All that money in it, and it isn’t going into making the show better.

  • avatar
    Bimmer

    @ Jim Yu

    While I understand that this was a tongue in cheek story, I wonder:

    Are you a Russophobe, illiterate or just vain!?

    Read the damn Minsk Agreement!!! Nowhere it states that Russia is:
    a) part of the conflict in Ukraine,
    b) DPR and LPR want to separate from United Ukraine.

    “Whatever you might think of President Putin, whether you consider him the good or the bad guy, one thing that must be borne in mind is that he is the elected leader of his country and thanks to Western attempts to “oust” him, now perhaps the most popular leader Russia has ever had.
    I believe a major flaw in the plans of the West is that they do not understand the Russian psyche, these people have suffered most everything in their long history, they have endured the kind of hardships that would have made lesser people kneel and yield; these pitiful attempts by the West and its minions do not intimidate them, on the contrary, they drive them closer together, closing ranks behind their leadership. They see this as an outside attack on the Russian nation and just like they rallied behind perhaps the worst leader they ever had during the last war, they are now united behind Putin.
    Putin, good or bad, is for the Russian people to decide; it certainly is not the job of Obama, Merkel and the puppies Cameron and Hollande to choose who should govern the proud people of Russia.”

    Emilios Georgiades

    Apparently, it is now intolerant to be straight and proud in this upside down, politically correct society we live in.

    Or Anti-Semite, since you didn’t include US and Canada in the Red Zone?
    http://preview.tinyurl.com/m3jv33l

    P.S. I’m not Russian nor ever lived in Russia, I’m just not a puppet, brainwashed by the media.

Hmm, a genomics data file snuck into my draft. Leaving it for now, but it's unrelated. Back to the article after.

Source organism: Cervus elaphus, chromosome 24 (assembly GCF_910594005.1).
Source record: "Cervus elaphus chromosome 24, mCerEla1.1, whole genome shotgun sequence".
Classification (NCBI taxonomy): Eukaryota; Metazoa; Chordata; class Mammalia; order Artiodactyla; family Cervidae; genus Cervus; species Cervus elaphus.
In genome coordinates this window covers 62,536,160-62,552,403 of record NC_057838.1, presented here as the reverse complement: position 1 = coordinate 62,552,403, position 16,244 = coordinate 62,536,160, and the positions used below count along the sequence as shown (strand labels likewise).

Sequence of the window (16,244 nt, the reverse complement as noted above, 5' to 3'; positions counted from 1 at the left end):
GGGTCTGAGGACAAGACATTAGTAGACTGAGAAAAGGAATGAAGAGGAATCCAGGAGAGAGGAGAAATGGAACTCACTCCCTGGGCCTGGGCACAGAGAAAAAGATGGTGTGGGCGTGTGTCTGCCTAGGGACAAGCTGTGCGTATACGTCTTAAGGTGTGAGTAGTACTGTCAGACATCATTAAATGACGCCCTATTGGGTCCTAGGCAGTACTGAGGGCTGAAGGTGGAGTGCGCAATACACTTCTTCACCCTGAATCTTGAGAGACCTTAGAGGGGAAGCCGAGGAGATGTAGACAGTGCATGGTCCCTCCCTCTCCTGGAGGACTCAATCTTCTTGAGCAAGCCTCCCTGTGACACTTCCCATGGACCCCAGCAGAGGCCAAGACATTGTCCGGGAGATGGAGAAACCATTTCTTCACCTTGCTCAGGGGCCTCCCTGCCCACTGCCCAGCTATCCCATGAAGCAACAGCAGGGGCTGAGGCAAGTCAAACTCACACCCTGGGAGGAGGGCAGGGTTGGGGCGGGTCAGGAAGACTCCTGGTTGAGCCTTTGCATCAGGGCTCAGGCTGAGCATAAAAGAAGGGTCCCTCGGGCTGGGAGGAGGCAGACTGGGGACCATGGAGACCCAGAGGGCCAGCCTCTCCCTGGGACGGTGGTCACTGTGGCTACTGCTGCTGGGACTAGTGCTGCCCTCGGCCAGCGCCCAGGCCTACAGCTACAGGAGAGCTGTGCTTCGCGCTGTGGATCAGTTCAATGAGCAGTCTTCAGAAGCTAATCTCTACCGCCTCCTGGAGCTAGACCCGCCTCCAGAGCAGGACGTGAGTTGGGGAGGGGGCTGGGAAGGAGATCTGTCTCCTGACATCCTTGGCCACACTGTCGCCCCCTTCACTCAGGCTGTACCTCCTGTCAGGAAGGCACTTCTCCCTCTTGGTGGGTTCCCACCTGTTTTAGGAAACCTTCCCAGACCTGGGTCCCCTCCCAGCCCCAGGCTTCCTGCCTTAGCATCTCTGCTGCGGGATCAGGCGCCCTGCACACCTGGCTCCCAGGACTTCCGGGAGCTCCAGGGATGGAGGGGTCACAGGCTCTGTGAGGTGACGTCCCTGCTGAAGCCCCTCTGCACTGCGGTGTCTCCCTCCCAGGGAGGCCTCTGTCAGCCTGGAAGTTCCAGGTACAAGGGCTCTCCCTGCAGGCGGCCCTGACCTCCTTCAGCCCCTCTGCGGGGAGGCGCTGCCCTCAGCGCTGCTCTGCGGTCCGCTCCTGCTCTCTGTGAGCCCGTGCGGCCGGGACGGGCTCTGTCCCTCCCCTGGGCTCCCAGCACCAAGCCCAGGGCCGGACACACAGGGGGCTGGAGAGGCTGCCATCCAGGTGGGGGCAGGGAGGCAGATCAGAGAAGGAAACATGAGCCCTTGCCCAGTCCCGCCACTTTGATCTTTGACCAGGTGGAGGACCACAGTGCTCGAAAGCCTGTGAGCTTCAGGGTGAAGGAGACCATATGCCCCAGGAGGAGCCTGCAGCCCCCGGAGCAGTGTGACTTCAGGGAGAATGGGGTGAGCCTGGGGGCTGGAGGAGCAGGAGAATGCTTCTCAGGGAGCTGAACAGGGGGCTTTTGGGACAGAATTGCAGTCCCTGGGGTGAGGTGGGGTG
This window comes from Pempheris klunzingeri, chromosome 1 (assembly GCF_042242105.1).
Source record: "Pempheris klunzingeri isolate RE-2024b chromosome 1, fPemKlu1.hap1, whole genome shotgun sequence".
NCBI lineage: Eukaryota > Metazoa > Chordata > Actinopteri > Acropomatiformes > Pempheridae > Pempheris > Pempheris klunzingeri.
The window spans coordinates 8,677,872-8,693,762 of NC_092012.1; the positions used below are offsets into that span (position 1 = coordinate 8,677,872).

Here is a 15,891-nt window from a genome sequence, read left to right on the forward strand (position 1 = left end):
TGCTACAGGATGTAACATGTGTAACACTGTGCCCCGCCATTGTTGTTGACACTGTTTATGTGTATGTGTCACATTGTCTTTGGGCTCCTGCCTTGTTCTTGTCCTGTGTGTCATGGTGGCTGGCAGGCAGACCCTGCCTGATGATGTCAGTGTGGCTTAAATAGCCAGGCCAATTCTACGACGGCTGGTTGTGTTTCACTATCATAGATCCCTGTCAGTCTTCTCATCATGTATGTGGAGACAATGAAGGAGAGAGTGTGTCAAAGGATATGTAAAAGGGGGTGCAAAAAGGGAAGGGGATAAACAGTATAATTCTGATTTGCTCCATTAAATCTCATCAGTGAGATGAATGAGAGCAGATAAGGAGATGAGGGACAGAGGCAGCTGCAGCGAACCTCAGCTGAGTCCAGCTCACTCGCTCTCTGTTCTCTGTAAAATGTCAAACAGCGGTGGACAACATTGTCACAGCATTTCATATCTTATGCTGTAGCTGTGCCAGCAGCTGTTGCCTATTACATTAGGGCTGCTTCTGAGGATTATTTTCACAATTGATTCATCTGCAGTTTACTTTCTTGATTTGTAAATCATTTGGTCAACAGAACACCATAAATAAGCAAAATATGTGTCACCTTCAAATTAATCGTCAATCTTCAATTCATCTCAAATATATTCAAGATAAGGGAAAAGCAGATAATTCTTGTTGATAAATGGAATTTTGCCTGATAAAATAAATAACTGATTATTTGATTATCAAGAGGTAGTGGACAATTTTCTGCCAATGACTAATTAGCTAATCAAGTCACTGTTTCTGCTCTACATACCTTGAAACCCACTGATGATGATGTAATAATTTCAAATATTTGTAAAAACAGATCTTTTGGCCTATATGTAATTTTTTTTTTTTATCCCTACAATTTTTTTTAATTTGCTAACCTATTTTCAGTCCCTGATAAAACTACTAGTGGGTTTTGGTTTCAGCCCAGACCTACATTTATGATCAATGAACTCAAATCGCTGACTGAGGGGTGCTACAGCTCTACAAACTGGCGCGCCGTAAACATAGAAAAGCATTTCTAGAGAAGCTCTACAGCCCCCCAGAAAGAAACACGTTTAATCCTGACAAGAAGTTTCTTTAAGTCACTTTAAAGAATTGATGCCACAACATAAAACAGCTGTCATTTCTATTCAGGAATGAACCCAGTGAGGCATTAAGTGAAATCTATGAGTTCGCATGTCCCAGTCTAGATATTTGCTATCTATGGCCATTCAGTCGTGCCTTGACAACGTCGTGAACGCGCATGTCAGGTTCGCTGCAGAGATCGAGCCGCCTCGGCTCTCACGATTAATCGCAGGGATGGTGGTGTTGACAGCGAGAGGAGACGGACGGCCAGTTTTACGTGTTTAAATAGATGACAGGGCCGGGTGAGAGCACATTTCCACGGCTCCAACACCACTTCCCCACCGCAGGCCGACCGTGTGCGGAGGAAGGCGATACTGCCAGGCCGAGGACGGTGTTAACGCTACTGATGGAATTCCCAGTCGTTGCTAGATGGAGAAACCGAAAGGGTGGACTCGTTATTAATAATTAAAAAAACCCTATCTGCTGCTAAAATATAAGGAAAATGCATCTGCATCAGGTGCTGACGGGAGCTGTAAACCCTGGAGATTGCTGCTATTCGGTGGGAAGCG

P.P.S. Long live Formula 1!

    • 0 avatar
      Stumpaster

      Wow. We can of course argue till the cows come home who supplied DNR and LNR with Grad weapon systems and tanks, but there is no longer a dispute as to who occupied Crimea. Putin just made a movie for people like you where he explains how he did it all just a year ago. Just so we are clear, Putin is a war criminal.

      That famous mysterious Russian psyche is called Lying. Their lying is so obnoxious that they get away with it. Go find clips from February and March last year of Sergei Lavrov being all indignant that the West dared to suggest that the polite green men that took over Crimea were anything but the Russian military. And indeed, they were.

      As to Sochi GP, it was dull, it is a farce in the empty Olympic Village, it is publicity supporting a dictator and a war criminal. A perfect place for an F1 event.

      • 0 avatar
        Bimmer

        War criminal? ROFL. I assume you’re just an ignorant American. (No offence to literate Americans). FYI, US invaded more countries in the past 50 years that anyone else with pretense of democracy! I can supply you with the list if you can’t find it yourself.

        Learn history! Crimea was a part of Russia until 1954 when it was gifted to Ukraine. It did not matter at the time, since it was one country – USSR. I know people from Crimea, they are more than happy to return to Russia, similar how West and East Germany was united after the fall of Berlin wall.